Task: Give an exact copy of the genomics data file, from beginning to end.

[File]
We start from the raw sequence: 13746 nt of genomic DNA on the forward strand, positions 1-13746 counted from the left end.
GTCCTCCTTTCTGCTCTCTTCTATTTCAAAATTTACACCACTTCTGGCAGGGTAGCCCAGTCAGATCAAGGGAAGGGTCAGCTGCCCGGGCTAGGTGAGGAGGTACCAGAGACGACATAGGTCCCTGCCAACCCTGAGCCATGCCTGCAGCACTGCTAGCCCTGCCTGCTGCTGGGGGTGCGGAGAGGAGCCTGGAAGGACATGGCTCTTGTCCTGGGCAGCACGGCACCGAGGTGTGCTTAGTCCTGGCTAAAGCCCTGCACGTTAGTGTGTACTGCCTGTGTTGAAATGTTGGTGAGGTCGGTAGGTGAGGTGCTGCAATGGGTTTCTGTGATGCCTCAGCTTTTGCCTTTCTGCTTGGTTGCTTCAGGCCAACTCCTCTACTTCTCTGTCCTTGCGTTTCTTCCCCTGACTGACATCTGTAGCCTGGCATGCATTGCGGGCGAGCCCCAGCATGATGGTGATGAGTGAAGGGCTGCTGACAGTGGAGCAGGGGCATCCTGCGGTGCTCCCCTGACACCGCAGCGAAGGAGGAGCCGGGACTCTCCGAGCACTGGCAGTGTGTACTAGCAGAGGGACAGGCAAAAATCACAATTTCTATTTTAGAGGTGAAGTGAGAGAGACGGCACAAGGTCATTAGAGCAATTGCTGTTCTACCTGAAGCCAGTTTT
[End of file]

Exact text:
We start from the raw sequence: 13746 nt of genomic DNA on the forward strand, positions 1-13746 counted from the left end.
GTCCTCCTTTCTGCTCTCTTCTATTTCAAAATTTACACCACTTCTGGCAGGGTAGCCCAGTCAGATCAAGGGAAGGGTCAGCTGCCCGGGCTAGGTGAGGAGGTACCAGAGACGACATAGGTCCCTGCCAACCCTGAGCCATGCCTGCAGCACTGCTAGCCCTGCCTGCTGCTGGGGGTGCGGAGAGGAGCCTGGAAGGACATGGCTCTTGTCCTGGGCAGCACGGCACCGAGGTGTGCTTAGTCCTGGCTAAAGCCCTGCACGTTAGTGTGTACTGCCTGTGTTGAAATGTTGGTGAGGTCGGTAGGTGAGGTGCTGCAATGGGTTTCTGTGATGCCTCAGCTTTTGCCTTTCTGCTTGGTTGCTTCAGGCCAACTCCTCTACTTCTCTGTCCTTGCGTTTCTTCCCCTGACTGACATCTGTAGCCTGGCATGCATTGCGGGCGAGCCCCAGCATGATGGTGATGAGTGAAGGGCTGCTGACAGTGGAGCAGGGGCATCCTGCGGTGCTCCCCTGACACCGCAGCGAAGGAGGAGCCGGGACTCTCCGAGCACTGGCAGTGTGTACTAGCAGAGGGACAGGCAAAAATCACAATTTCTATTTTAGAGGTGAAGTGAGAGAGACGGCACAAGGTCATTAGAGCAATTGCTGTTCTACCTGAAGCCAGTTTT